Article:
The other day, I came across the 2009 HBO film, “Taking Chance.” Watching the movie based on a true story, I spent a riveting hour and 17 minutes, deeply moved by the way how Americans treat their fallen soldiers in war. It occurred to me that we should learn from the movie how to honor our soldiers killed in action.
The movie unfolds the story of Lt. Col. Michael Strobl, a US Marine Corps officer who volunteers to escort the body of PFC Chance Phelps, who died in the Iraq War, back to his home in Wyoming. At the airport, the airline upgrades Col. Strobl to a first-class seat as a courtesy. As he goes through the airport security, Col. Strobl refuses to put Phelps’ personal items into the X-ray scanner because the protocol instructs that he always carry them. He also refuses to take off his Military Uniform Jacket before he goes through the metal detector because it degrades the uniform. The TSA agent respects his demands.
In the plane, Col. Strobl declines alcoholic beverages because he is on duty. A flight attendant gives him a crucifix, presumably to pay homage to the fallen soldier. When the plane touches down, the pilot announces that all passengers should remain seated until Col. Strobl deplanes first to render honor to the unloading of the casket of the fallen soldier. When the casket has to stay at the airport overnight for transfer, Col. Strobl decides to stay beside the fallen soldier all night, instead of checking in at the hotel.
Finally, he arrives at the home of PFC Phelps. He assures the soldier’s parents that everybody has treated Phelps with utmost dignity and honor during the entire journey. Then, he hands over to them Phelps’s personal items, a letter from his platoon leader praising his valor, and the crucifix from the flight attendant. Phelps receives a funeral with full military honors. His parents, too, receive an American flag presented to them “on behalf of the President, the Commandant of the Marine Corps, and a grateful nation,” honoring their son.
“Taking Chance” reminds us of the many fallen soldiers during the Korean War, the Yeonpyeong Battles and the Cheonan Warship incident. Did we treat their bodies with utmost care and dignity? Did we offer them a funeral with full military honors? Did our presidents, our military commanders, and our nation sincerely honor them and appreciate their sacrifice? How many of us remember the names of those who died for us in the Yeonpyeong Battles and the Cheonan Warship incident? Do we know the number of the fallen soldiers in the two incidents, not to mention the number of those KIA during the Korean War? If we hesitate to say, “Yes,” we do not live in an advanced country yet. We should be ashamed of ourselves.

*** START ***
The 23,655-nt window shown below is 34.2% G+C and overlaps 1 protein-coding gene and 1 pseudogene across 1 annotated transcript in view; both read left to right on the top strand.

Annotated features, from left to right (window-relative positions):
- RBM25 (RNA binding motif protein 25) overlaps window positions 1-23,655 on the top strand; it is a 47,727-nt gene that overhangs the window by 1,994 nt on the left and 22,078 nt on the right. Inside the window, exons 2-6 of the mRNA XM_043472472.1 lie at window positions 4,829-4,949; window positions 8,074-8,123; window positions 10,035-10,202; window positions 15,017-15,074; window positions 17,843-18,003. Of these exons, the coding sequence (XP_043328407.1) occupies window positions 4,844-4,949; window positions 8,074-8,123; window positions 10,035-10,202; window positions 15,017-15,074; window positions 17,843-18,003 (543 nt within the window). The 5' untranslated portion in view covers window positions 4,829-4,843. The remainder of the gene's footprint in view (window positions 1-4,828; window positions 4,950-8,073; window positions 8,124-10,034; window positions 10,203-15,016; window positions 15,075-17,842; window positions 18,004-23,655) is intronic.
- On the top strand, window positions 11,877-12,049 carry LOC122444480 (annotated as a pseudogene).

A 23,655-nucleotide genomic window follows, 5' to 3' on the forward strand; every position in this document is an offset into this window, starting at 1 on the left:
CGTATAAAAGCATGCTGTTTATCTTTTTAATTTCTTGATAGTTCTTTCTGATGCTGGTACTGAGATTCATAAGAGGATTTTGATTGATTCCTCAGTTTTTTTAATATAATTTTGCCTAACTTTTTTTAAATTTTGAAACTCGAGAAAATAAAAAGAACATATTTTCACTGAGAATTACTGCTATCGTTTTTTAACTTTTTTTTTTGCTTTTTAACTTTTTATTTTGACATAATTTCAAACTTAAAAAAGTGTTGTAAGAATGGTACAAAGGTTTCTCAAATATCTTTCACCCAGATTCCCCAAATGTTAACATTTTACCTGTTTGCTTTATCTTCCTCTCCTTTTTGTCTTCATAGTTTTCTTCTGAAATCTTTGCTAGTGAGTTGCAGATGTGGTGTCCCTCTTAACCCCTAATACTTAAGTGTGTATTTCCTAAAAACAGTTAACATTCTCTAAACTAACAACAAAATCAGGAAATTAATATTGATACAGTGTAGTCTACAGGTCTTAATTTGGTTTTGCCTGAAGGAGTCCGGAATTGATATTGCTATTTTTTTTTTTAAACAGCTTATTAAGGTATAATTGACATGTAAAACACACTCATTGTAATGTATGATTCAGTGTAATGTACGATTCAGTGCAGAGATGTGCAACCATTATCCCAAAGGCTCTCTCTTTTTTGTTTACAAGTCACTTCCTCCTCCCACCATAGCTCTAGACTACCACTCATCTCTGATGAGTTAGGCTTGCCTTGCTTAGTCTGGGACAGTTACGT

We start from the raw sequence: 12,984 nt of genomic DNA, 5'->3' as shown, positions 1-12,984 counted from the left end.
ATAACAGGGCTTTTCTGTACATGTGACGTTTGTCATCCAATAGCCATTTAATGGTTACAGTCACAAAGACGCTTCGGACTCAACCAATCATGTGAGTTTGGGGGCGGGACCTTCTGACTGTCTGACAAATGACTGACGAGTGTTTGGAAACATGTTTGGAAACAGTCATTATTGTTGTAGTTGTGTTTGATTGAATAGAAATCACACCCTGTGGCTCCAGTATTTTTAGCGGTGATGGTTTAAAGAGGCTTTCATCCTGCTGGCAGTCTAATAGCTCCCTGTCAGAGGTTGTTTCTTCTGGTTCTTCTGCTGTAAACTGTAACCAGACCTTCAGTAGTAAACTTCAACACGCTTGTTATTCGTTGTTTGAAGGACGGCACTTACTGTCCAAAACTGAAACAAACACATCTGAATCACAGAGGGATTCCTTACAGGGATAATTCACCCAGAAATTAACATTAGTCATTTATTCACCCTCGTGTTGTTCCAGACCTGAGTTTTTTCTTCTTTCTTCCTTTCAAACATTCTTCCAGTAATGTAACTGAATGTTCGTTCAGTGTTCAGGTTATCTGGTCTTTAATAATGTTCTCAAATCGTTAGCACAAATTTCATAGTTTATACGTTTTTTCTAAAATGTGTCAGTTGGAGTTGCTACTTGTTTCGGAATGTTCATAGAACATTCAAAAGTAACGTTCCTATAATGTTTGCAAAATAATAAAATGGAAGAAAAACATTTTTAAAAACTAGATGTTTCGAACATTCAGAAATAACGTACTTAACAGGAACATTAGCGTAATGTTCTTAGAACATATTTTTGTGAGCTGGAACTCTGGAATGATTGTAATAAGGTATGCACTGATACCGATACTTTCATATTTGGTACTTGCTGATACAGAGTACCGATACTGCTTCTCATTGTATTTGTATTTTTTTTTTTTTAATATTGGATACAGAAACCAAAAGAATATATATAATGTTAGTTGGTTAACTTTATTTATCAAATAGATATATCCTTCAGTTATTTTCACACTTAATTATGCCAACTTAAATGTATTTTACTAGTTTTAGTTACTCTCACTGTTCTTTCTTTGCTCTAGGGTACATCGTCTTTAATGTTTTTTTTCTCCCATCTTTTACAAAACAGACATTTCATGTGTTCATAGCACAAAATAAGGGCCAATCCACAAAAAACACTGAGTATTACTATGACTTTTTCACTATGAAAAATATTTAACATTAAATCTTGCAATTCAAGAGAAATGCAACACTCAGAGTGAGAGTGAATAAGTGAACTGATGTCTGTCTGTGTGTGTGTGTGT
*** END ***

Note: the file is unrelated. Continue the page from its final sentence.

Recently, I also watched an episode of the American TV series “NCIS” titled, “Call of Silence.” In the episode, an old US Marine veteran Corporal Ernie Yost visits the Naval Criminal Investigative Service to confess that he killed a fellow Marine in Iwo Jima in 1945. Considering his age and behavior, NCIS agents suspect that the old Marine veteran is probably suffering from a guilty conscience stemming from post traumatic stress disorder.
Then, the investigators find that Yost is a recipient of the Medal of Honor. Suddenly, the NCIS agents become extremely polite and treat him with the utmost respect. In this drama, the power of the Medal of Honor is beyond description. Even the Navy SP, who have come to arrest him, salute the Medal of Honor with the position at attention when they see the medal on Yost’s chest.
The episode beautifully depicts how much Americans respect the Medal of Honor. Of course, the Congressional Medal of Honor is the highest honor that decorates a soldier for his valor. Nevertheless, it is quite impressive and admirable that Americans genuinely esteem the medal and its recipient, which is the tradition of a country that values valor, honor, and sacrifice. At the end of the episode, Yost’s confession of murdering his beloved military partner turns out to be untrue. A decorated Marine would never do such a disgraceful thing. A man of high moral standards, Yost has suffered from unnecessary guilt for the death of his beloved friend in war.
Watching the drama, I asked myself if Koreans had the same respect for the medal bestowed by the National Assembly. I wondered if we would truly esteem those decorated by the government with a medal. I also wondered if we would really value the bravery, integrity, and gallantry symbolized by the Medal of Honor. It would be a shame, indeed, if we would not respect those qualities that the medal emblematizes.
Taking Chance and “NCIS: Calling of Silence,” edify us about how to properly appreciate fallen soldiers in war and respect the highest values of human beings such as courage, sacrifice, and honor.
Kim Seong-kon is a professor emeritus of English at Seoul National University and a visiting scholar at Dartmouth College. -- Ed.